Saturday, April 20, 2024

Ticking time bomb

By Mirco Keilberth

Religious hatred often begins in schools as seen most recently in the recent escalation of the Middle East conflict. This dangerous dimension has long been ignored, also by the EU.

One has to take a closer look, specifically at what is being taught to children and young people. A sad example from recent years is that Palestinian Authority textbooks encourage violence against Israelis and include antisemitic messages, this is according to an unpublished report commissioned by the European Union in 2019 and obtained by The Jerusalem Post. After being kept under wraps for weeks, the EU study that was supposed to investigate the extent of Jew-hatred and calls for violence in Palestinian schoolbooks was surprisingly published last week.

The piquant thing about it: Brussels directly funds the salaries of Palestinian teachers and the publishers of these textbooks, which, the report indicates, encourage and glorify violence against Israelis and Jews. It has been found that textbooks in Turkey and Qatar, also have such content, which encourages hatred and religious motivated extremism.

After the recent escalation of the Middle East conflict, a nationwide “week of solidarity for Palestine” was initiated in Tunisian schools. Unfortunately, it was not an educational approach that provided balanced information about this conflict, but rather a propagandistic one that did not exactly contribute to further coexistence with other religions and cultures, considering that Tunisia still has one of the largest Jewish minorities in the Arab world. And these biased narratives about the Middle East conflict are also spilling over into Europe.

At a recent online debate organised by the Institute for Religious Freedom and Security in Europe (IFFSE) initiated by the Conference of European Rabbis (CER), one of the questions raised was what can be done about it. Moderated by the prestigious security expert Peter Neumann, from King’s College London, the President of the Conference of European Rabbis (CER), Moscow’s Chief Rabbi Pinchas Goldschmidt, spoke of a great shadow cast on Europe by religious hatred that is dangerous for society as a whole.

Marcus Sheff, CEO of impact-SE, an organisation that analyses schoolbooks and curricula for compliance with UNESCO-defined standards on peace and tolerance, underlined the power that textbooks hold. “They can serve to either increase the tolerance or intolerance of societies”. He looks with great concern at the Middle East region, especially at the Palestinian territories. “School books there are a blueprint for radicalisation and extremism”, he warned. Values to be taught such as moderation, tolerance and peace-making are completely absent from these textbooks. Even though there has been progress in the curricula in the region and these values are being taken up by some countries, such as Saudi Arabia, there are still negative examples, Sheff underlined. In Turkey for instance, under President Erdogan, a radicalisation of the curriculum is taking place in which jihad is glorified in schools and an aggressive neo-Ottomanism is taught as a central value. Iranian textbooks call for the demonisation of Jews and Israel and convey Iran’s hegemonic claim in the region.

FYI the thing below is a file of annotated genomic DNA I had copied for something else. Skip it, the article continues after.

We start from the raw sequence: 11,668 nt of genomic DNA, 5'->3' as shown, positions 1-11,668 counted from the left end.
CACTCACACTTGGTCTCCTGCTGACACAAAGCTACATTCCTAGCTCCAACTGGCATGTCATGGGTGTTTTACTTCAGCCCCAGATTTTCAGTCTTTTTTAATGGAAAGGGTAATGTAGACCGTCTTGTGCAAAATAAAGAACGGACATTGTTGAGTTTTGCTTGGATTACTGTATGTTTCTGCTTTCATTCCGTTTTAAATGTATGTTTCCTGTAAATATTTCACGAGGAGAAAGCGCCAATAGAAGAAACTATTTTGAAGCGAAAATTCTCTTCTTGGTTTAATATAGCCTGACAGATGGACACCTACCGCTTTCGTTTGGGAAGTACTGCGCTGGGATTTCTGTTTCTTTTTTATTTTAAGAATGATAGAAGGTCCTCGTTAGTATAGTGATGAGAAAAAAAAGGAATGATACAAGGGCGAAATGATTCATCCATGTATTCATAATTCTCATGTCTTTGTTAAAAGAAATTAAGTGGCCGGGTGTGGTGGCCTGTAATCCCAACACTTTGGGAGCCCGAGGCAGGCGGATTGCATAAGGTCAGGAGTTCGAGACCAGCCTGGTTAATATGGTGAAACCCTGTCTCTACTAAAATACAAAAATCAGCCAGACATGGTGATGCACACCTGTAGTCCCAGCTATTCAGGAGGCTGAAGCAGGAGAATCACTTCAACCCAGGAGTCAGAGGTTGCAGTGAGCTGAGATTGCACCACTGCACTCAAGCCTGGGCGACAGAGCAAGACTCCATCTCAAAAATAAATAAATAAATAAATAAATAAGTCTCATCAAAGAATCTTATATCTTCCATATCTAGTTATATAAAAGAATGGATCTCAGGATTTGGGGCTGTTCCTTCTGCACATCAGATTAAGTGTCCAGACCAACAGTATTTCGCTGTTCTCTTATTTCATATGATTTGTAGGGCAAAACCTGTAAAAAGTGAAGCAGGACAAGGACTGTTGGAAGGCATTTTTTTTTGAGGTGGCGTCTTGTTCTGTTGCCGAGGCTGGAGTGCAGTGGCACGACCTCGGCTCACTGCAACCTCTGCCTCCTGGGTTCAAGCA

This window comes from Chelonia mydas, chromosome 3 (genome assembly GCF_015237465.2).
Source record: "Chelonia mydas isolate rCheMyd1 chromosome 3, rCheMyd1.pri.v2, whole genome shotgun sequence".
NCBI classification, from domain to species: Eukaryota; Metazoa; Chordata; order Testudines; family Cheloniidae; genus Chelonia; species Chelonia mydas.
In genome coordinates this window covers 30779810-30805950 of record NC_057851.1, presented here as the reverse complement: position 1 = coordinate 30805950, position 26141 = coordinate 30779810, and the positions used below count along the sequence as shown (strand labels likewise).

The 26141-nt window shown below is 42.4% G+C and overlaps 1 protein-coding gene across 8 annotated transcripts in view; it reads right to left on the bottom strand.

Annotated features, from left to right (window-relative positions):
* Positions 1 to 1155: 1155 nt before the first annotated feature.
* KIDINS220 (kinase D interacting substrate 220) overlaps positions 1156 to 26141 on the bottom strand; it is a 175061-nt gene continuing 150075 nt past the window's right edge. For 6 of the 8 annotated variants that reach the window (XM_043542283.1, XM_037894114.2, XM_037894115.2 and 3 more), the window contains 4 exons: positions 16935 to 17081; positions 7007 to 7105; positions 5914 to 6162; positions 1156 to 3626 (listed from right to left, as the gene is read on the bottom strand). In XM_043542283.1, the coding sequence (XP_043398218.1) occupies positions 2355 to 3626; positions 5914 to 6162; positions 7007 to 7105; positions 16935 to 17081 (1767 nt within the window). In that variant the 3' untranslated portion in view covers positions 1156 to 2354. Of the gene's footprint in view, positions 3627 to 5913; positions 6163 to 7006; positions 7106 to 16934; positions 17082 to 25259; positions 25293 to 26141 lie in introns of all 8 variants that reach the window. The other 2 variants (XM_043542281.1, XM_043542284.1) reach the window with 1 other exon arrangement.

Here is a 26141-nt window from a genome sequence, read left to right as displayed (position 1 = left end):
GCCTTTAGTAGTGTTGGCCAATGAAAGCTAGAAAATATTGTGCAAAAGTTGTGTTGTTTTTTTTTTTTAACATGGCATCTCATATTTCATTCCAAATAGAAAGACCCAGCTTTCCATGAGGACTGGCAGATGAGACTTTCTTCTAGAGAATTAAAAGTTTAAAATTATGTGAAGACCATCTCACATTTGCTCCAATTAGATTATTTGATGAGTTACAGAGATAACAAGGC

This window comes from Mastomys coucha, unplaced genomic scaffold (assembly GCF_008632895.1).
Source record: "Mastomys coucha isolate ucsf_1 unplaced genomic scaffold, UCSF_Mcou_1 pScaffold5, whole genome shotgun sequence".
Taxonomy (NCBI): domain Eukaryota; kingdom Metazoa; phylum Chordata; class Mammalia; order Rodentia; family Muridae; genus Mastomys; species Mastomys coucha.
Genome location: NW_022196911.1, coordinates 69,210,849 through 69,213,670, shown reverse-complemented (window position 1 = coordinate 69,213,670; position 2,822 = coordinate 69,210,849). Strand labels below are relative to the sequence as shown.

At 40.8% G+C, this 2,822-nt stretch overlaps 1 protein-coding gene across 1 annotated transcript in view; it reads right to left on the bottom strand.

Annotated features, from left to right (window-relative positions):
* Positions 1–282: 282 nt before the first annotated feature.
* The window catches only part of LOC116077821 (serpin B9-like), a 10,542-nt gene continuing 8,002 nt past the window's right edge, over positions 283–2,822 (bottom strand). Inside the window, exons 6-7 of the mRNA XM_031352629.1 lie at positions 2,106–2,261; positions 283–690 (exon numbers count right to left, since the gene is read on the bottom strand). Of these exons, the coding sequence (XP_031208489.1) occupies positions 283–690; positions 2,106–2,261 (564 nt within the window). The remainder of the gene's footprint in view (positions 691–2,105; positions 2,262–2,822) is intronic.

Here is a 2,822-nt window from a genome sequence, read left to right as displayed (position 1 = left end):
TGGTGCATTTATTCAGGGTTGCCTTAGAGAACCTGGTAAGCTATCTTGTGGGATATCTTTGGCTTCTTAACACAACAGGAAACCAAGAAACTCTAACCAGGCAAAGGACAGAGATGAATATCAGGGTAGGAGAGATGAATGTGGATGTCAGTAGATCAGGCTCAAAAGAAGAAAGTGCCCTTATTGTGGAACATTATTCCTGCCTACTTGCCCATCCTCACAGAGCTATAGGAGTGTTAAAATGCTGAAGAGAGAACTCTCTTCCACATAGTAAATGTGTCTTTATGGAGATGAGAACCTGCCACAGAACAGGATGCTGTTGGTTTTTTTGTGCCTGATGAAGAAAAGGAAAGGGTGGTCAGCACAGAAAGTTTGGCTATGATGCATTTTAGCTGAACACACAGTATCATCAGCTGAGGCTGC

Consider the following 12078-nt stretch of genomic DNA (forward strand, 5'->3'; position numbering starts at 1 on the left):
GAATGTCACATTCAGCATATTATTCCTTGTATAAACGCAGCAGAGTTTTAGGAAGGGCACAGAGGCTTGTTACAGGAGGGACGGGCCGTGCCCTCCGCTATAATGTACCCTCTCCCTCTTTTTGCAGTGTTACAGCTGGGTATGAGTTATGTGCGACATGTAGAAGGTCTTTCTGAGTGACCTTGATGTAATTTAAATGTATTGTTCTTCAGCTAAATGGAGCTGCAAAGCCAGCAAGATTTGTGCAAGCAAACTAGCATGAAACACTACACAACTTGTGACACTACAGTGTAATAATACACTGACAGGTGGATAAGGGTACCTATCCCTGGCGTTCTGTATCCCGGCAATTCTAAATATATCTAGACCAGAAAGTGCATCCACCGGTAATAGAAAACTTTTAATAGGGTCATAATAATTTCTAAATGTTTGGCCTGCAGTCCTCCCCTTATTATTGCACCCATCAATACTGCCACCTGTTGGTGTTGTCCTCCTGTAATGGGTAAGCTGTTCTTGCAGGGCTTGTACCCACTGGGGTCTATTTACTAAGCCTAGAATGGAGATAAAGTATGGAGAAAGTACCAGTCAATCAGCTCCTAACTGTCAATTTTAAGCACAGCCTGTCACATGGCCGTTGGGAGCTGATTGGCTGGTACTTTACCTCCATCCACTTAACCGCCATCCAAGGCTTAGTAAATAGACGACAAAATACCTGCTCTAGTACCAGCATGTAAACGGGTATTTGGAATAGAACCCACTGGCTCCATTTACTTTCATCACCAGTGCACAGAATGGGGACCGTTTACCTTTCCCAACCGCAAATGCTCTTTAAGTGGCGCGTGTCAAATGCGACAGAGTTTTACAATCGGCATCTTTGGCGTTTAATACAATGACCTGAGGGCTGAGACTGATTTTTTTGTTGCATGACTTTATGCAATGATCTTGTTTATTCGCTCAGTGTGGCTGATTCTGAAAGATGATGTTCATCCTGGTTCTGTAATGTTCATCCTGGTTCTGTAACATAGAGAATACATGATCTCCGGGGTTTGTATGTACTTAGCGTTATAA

Monika Hohlmeier, member of the European Parliament and former special rapporteur of the Committee on Terrorism, condemned the Palestinian Authority’s failure to act against incitement in textbooks and insisted that educators receiving EU-funds abide by UNESCO standards against hate. She called on the EU’s executive body to ensure funds promote peace and tolerance in schools. “It has to be ensured that all third entities only use Union funds to provide for textbooks and teaching material that reflect common values and fully comply with UNESCO standards promoting peace, tolerance and co-existence in school education.”

In general, the issue of hate in the educational sector continues to be underestimated. It requires an urgent change of course across the education sector and more engagement.

Peter Rosengard, who founded and chairs Since 9/11, a UK charity which teaches students about the events, causes, and consequences of 9/11, demanded that teaching tolerance and harmony, respect and peaceful coexistence should be the basis of any curriculum. “Just as we are currently vaccinating the world against Covid-19, we must also vaccinate the world against hatred”, he said.

“The most important goal of school education must be to convey a sense of complexity to reconquer lost territories in schools”, the Vice-President of the umbrella organisation of Jewish organisations in France (CRIF), Yonathan Arfi pointed out. This also applies to current topics such as the Middle East conflict.

“Education is a crucial key, because everything in life is shaped by the impressions and experiences one gathers as a child”, Chief Rabbi Goldschmidt said. “At the same time, it must be ensured that religious education does not hurt any child, but takes other faiths into account”. The President of the Conference of European Rabbis called also for a better education of religious leaders. “Hate and false narratives increase the danger of growing extremism and terrorism. Therefore, not only students but also religious leaders must be taught the fundamental principles and values of Europe”, he underlined.

Mirco Keilberth
is a journalist and North Africa correspondent. He has been reporting from Libya, Tunisia and the Maghreb region since 2011.

(Picture above/Credit: Imago/Zuma Wire)

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